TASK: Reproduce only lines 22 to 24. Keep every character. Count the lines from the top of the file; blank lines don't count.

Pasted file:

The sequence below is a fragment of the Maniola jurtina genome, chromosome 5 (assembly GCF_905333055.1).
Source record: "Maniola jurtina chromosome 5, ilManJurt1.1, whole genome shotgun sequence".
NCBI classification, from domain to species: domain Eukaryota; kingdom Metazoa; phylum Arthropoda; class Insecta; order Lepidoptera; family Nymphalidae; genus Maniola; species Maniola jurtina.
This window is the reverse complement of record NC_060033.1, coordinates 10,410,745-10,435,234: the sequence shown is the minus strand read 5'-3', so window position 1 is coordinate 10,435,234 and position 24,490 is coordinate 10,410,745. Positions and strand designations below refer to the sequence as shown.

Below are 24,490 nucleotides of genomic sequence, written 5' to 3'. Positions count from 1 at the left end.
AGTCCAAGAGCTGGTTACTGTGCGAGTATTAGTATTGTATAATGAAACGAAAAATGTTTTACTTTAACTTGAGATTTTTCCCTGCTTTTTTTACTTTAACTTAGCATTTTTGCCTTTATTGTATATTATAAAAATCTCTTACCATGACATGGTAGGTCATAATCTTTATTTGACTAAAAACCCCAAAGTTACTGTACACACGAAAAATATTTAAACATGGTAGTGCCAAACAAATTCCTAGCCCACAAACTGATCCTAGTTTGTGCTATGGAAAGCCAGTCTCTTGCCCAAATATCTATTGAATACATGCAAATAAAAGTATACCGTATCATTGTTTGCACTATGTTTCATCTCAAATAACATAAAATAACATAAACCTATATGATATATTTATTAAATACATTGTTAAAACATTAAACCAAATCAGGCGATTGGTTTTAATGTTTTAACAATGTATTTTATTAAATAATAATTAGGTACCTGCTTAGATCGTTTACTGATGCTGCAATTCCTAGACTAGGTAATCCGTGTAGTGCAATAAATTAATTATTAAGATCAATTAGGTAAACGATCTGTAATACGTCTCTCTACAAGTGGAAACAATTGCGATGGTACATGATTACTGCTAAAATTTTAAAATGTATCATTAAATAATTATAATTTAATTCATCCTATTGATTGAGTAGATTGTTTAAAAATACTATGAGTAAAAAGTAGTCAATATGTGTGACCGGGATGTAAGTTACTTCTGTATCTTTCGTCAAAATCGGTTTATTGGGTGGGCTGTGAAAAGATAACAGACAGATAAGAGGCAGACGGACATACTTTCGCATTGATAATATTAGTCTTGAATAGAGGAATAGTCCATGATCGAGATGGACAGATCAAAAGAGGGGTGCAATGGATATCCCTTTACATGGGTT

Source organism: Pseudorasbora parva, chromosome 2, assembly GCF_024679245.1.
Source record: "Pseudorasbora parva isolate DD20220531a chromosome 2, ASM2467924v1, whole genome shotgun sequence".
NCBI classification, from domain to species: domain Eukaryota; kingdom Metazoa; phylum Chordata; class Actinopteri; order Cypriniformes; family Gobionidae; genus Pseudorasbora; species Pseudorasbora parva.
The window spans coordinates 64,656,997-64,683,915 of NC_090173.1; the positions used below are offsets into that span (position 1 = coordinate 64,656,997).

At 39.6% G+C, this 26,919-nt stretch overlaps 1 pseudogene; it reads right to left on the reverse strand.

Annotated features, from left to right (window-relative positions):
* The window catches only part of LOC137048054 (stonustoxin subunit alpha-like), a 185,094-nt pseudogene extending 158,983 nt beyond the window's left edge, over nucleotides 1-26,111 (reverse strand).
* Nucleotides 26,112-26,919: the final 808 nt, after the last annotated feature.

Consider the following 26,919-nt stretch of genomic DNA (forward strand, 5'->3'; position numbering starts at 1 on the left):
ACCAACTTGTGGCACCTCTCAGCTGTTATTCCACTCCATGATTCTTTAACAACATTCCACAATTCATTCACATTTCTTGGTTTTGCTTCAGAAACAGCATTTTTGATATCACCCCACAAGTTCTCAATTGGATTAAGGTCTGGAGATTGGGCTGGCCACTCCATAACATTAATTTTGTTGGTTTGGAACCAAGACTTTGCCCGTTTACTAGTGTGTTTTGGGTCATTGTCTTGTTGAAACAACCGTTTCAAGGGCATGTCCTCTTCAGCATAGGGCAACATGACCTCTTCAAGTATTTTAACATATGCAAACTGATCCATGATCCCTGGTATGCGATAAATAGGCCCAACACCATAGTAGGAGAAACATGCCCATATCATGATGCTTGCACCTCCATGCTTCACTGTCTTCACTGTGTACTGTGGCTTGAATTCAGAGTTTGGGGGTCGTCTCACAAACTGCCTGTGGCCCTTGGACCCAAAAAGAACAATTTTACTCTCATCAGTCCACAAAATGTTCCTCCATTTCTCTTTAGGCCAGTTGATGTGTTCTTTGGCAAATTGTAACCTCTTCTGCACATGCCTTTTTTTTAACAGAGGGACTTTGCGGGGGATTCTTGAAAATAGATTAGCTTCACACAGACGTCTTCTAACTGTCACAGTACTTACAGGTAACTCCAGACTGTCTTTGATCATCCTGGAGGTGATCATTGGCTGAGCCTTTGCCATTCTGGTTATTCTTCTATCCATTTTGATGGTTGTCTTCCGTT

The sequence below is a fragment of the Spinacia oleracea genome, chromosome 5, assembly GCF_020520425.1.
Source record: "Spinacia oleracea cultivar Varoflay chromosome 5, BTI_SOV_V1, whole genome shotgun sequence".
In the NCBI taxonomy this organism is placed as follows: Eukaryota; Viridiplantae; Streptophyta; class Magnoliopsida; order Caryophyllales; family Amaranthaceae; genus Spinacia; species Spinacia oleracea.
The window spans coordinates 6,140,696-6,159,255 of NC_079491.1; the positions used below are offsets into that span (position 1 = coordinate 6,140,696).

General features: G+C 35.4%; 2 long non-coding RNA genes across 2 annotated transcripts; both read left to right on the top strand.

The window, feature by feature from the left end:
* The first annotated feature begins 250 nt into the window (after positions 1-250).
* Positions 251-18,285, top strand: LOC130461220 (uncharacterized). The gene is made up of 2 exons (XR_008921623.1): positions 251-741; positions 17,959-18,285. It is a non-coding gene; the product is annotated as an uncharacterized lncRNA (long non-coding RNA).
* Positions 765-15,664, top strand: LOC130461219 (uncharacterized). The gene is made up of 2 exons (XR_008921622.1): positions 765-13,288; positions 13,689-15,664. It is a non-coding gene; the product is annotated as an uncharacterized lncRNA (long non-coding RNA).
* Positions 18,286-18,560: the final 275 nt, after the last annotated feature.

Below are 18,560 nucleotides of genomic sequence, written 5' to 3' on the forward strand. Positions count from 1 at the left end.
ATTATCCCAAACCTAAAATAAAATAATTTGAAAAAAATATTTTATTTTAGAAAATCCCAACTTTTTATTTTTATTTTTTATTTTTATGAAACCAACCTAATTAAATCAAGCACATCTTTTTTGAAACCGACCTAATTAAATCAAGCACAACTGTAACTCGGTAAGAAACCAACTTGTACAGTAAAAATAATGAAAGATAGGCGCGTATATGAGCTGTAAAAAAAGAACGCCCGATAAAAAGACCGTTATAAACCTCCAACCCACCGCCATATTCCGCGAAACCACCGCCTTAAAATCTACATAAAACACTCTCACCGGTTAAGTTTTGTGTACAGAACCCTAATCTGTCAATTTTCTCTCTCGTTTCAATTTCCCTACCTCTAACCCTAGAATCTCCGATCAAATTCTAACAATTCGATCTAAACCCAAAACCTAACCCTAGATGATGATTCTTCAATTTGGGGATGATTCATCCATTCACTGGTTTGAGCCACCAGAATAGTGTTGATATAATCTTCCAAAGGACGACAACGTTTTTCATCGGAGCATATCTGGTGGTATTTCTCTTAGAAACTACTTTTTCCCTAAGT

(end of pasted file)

The window, feature by feature from the left end:
* The first annotated feature begins 250 nt into the window (after positions 1-250).
* Positions 251-18,285, top strand: LOC130461220 (uncharacterized). The gene is made up of 2 exons (XR_008921623.1): positions 251-741; positions 17,959-18,285. It is a non-coding gene; the product is annotated as an uncharacterized lncRNA (long non-coding RNA).